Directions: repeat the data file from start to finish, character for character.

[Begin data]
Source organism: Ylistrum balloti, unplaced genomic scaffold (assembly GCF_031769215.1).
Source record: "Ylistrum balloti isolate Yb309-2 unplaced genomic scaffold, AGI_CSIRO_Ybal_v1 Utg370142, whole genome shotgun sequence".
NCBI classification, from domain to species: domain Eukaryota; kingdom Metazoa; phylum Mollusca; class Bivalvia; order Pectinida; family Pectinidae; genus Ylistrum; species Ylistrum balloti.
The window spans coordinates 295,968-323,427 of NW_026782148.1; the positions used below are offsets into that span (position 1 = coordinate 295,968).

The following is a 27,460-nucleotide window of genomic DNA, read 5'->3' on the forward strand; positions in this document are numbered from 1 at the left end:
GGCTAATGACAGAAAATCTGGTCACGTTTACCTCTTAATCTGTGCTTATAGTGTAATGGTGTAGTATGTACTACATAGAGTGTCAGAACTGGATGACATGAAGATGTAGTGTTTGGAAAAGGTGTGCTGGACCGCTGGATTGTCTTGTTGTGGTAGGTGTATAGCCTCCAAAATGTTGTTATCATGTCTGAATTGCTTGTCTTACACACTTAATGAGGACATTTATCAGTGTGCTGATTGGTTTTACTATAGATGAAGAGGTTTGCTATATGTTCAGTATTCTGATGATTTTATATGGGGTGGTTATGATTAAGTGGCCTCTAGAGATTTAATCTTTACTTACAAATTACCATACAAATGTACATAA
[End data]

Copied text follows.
Source organism: Ylistrum balloti, unplaced genomic scaffold (assembly GCF_031769215.1).
Source record: "Ylistrum balloti isolate Yb309-2 unplaced genomic scaffold, AGI_CSIRO_Ybal_v1 Utg370142, whole genome shotgun sequence".
NCBI classification, from domain to species: domain Eukaryota; kingdom Metazoa; phylum Mollusca; class Bivalvia; order Pectinida; family Pectinidae; genus Ylistrum; species Ylistrum balloti.
The window spans coordinates 295,968-323,427 of NW_026782148.1; the positions used below are offsets into that span (position 1 = coordinate 295,968).

The following is a 27,460-nucleotide window of genomic DNA, read 5'->3' on the forward strand; positions in this document are numbered from 1 at the left end:
GGCTAATGACAGAAAATCTGGTCACGTTTACCTCTTAATCTGTGCTTATAGTGTAATGGTGTAGTATGTACTACATAGAGTGTCAGAACTGGATGACATGAAGATGTAGTGTTTGGAAAAGGTGTGCTGGACCGCTGGATTGTCTTGTTGTGGTAGGTGTATAGCCTCCAAAATGTTGTTATCATGTCTGAATTGCTTGTCTTACACACTTAATGAGGACATTTATCAGTGTGCTGATTGGTTTTACTATAGATGAAGAGGTTTGCTATATGTTCAGTATTCTGATGATTTTATATGGGGTGGTTATGATTAAGTGGCCTCTAGAGATTTAATCTTTACTTACAAATTACCATACAAATGTACATAA